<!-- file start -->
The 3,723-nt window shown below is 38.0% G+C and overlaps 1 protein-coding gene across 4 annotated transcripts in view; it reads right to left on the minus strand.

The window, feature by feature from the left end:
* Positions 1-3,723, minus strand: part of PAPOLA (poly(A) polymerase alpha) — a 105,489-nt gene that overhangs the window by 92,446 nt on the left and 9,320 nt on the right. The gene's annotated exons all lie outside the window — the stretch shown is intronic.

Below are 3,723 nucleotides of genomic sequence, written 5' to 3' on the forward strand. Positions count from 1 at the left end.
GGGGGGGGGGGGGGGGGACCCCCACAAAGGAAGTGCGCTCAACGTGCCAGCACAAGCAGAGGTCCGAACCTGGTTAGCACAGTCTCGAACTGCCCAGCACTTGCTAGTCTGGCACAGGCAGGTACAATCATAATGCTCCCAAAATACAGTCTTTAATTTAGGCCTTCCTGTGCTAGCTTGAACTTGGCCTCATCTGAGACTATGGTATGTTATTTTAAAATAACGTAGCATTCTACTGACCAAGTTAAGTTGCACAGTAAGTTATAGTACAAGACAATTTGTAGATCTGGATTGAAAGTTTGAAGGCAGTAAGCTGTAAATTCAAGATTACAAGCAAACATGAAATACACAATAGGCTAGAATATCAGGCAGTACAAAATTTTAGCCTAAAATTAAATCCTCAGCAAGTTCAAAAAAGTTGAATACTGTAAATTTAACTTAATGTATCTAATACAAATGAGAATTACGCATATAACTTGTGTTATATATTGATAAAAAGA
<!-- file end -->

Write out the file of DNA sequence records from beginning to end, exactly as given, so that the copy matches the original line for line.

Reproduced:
The 3,723-nt window shown below is 38.0% G+C and overlaps 1 protein-coding gene across 4 annotated transcripts in view; it reads right to left on the minus strand.

The window, feature by feature from the left end:
* Positions 1-3,723, minus strand: part of PAPOLA (poly(A) polymerase alpha) — a 105,489-nt gene that overhangs the window by 92,446 nt on the left and 9,320 nt on the right. The gene's annotated exons all lie outside the window — the stretch shown is intronic.

Below are 3,723 nucleotides of genomic sequence, written 5' to 3' on the forward strand. Positions count from 1 at the left end.
GGGGGGGGGGGGGGGGGACCCCCACAAAGGAAGTGCGCTCAACGTGCCAGCACAAGCAGAGGTCCGAACCTGGTTAGCACAGTCTCGAACTGCCCAGCACTTGCTAGTCTGGCACAGGCAGGTACAATCATAATGCTCCCAAAATACAGTCTTTAATTTAGGCCTTCCTGTGCTAGCTTGAACTTGGCCTCATCTGAGACTATGGTATGTTATTTTAAAATAACGTAGCATTCTACTGACCAAGTTAAGTTGCACAGTAAGTTATAGTACAAGACAATTTGTAGATCTGGATTGAAAGTTTGAAGGCAGTAAGCTGTAAATTCAAGATTACAAGCAAACATGAAATACACAATAGGCTAGAATATCAGGCAGTACAAAATTTTAGCCTAAAATTAAATCCTCAGCAAGTTCAAAAAAGTTGAATACTGTAAATTTAACTTAATGTATCTAATACAAATGAGAATTACGCATATAACTTGTGTTATATATTGATAAAAAGA